Abstract

The CRISPR–Cas9 genome-editing tool and the availability of whole-genome sequences from plant species have revolutionized our ability to introduce targeted mutations into important crop plants, both to explore genetic changes and to introduce new functionalities. Here, we describe protocols adapting the CRISPR–Cas9 system to apple and grapevine plants, using both plasmid-mediated genome editing and the direct delivery of CRISPR–Cas9 ribonucleoproteins (RNPs) to achieve efficient DNA-free targeted mutations in apple and grapevine protoplasts. We provide a stepwise protocol for the design and transfer of CRISPR–Cas9 components to apple and grapevine protoplasts, followed by verification of highly efficient targeted mutagenesis, and regeneration of plants following the plasmid-mediated delivery of components. Our plasmid-mediated procedure and the direct delivery of CRISPR–Cas9 RNPs can both be utilized to modulate traits of interest with high accuracy and efficiency in apple and grapevine, and could be extended to other crop species. The complete protocol employing the direct delivery of CRISPR–Cas9 RNPs takes as little as 2–3 weeks, whereas the plasmid-mediated procedure takes >3 months to regenerate plants and study the mutations.

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Key references using this protocol

Malnoy, M. et al. Front. Plant Sci. 7, 1904 (2016): https://doi.org/10.3389/fpls.2016.01904

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Acknowledgements

This work was supported by the Council for Science, Technology and Innovation (CSTI), the Cross-ministerial Strategic Innovation Promotion Program (SIP), and the ‘Technologies for creating next-generation agriculture, forestry and fisheries’ program (funding agency: Bio-oriented Technology Research Advancement Institution, NARO) in Japan. This work was also supported by the Program on Open Innovation Platform with Enterprises, Research Institute and Academia (OPERA) in Japan and the Korea Institute of Planning and Evaluation for Technology in Food, Agriculture, and Forestry (IPET) through the Agri-Bio Industry Technology Development Program, funded by the Ministry of Agriculture, Food and Rural Affairs (MAFRA, grant number: 116088-3).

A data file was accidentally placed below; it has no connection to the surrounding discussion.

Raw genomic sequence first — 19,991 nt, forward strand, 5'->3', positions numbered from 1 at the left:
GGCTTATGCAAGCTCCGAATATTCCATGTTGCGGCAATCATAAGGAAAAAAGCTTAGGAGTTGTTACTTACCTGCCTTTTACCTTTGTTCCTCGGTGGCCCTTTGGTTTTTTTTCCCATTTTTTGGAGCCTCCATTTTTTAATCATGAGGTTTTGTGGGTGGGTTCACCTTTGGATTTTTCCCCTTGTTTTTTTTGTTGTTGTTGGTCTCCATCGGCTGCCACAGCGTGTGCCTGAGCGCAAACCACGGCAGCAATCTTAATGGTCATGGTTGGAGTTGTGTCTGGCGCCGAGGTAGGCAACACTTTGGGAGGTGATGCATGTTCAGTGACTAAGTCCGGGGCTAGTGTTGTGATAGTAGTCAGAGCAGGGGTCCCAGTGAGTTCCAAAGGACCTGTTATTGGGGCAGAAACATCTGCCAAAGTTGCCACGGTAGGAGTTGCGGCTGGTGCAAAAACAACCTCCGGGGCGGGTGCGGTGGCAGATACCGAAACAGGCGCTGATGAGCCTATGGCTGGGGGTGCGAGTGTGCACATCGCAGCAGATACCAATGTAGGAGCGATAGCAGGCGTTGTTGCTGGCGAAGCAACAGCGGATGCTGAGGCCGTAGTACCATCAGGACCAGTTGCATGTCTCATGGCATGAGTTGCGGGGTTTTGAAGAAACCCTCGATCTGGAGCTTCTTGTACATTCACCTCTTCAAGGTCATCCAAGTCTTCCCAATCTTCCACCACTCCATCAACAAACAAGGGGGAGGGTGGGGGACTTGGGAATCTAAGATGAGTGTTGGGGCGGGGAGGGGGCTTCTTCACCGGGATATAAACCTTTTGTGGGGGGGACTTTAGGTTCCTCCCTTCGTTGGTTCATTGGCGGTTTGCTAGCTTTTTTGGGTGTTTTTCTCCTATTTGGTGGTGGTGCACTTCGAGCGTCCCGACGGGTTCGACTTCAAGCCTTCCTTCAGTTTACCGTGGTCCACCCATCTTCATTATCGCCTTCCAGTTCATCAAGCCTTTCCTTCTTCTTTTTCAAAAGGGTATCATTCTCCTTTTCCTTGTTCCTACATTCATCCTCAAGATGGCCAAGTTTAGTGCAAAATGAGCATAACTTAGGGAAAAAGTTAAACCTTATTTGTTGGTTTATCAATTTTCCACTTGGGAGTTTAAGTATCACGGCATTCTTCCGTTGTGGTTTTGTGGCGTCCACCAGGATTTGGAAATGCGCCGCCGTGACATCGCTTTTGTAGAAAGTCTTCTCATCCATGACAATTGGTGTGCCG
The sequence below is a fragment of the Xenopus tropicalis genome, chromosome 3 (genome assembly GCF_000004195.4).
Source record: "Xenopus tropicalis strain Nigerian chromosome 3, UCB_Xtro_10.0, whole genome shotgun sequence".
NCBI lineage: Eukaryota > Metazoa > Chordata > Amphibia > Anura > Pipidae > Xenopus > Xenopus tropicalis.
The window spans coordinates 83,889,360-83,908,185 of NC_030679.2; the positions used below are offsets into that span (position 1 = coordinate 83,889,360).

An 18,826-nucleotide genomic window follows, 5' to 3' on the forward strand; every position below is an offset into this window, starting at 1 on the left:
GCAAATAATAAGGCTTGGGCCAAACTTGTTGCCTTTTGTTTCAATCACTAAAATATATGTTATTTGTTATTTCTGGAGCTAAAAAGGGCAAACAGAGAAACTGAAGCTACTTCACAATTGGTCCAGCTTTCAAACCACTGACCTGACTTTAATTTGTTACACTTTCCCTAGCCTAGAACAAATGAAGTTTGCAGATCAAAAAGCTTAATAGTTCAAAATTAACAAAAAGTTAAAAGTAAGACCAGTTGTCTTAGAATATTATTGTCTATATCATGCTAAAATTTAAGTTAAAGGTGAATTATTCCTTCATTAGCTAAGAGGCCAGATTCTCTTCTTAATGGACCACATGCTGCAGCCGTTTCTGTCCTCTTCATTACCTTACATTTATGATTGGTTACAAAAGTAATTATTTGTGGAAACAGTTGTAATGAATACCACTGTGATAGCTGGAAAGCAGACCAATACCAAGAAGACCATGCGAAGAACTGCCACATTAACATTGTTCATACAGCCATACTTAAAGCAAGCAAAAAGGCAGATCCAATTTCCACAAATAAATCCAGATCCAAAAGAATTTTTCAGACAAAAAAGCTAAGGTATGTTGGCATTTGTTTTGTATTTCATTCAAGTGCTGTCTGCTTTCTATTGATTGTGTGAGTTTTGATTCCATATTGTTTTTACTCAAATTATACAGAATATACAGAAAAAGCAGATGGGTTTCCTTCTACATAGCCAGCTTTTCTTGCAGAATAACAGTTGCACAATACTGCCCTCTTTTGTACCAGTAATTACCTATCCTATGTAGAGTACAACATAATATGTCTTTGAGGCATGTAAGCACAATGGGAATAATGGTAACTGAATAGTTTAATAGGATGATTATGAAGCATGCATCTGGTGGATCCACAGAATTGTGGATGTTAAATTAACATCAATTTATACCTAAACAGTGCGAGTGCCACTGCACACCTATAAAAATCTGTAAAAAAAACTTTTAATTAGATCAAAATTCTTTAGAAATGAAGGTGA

Author information

Author notes

    • Riccardo Velasco

    Present address: Research Centre for Viticulture and Enology, CREA, Conegliano, TV, Italy

  1. These authors contributed equally: Yuriko Osakabe, Zhenchang Liang, Chidananda Nagamangala Kanchiswamy.

Affiliations

  1. Faculty of Bioscience and Bioindustry, Tokushima University, Tokushima, Japan

    • Yuriko Osakabe
    •  & Keishi Osakabe
  2. Beijing Key Laboratory of Grape Sciences and Enology, Key Laboratory of Plant Resources, Institute of Botany, Chinese Academy of Sciences, Beijing, China

    • Zhenchang Liang
    •  & Chong Ren
  3. Division of Fruit Breeding and Genetics, NARO Institute of Fruit Tree and Tea Science, Tsukuba, Ibaraki, Japan

    • Chikako Nishitani
  4. Division of Apple Research, NARO Institute of Fruit Tree and Tea Science, Morioka, Iwate, Japan

    • Masato Wada
  5. Faculty of Agriculture, Iwate University, Morioka, Iwate, Japan

    • Sadao Komori
  6. Research and Innovation Centre, Genomics and Biology of Fruit Crop Department, Fondazione Edmund Mach (FEM), San Michele all’Adige, TN, Italy

    • Mickael Malnoy
    • , Riccardo Velasco
    •  & Chidananda Nagamangala Kanchiswamy
  7. PLANTeDIT Pvt Ltd, Cork, Ireland

    • Michele Poli
    • , Ok-Jae Koo
    •  & Chidananda Nagamangala Kanchiswamy
  8. ToolGen, Seoul, South Korea

    • Min-Hee Jung
    •  & Ok-Jae Koo
  9. Italian Institute of Technology, Genova, Italy

    • Roberto Viola

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Contributions

Y.O., Z.L., C.R., C.N., K.O., M.W., S.K., M.M., R.V., M.P., M.-H.J., O.-J.K., R.V., and C.N.K. designed and performed the experiments. Y.O., Z.L., O.-J.K., and C.N.K. wrote the manuscript, with help from all authors.

Competing interests

The authors declare no competing interests.

Corresponding authors

Correspondence to Yuriko Osakabe or Chidananda Nagamangala Kanchiswamy.

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DOI

https://doi.org/10.1038/s41596-018-0067-9

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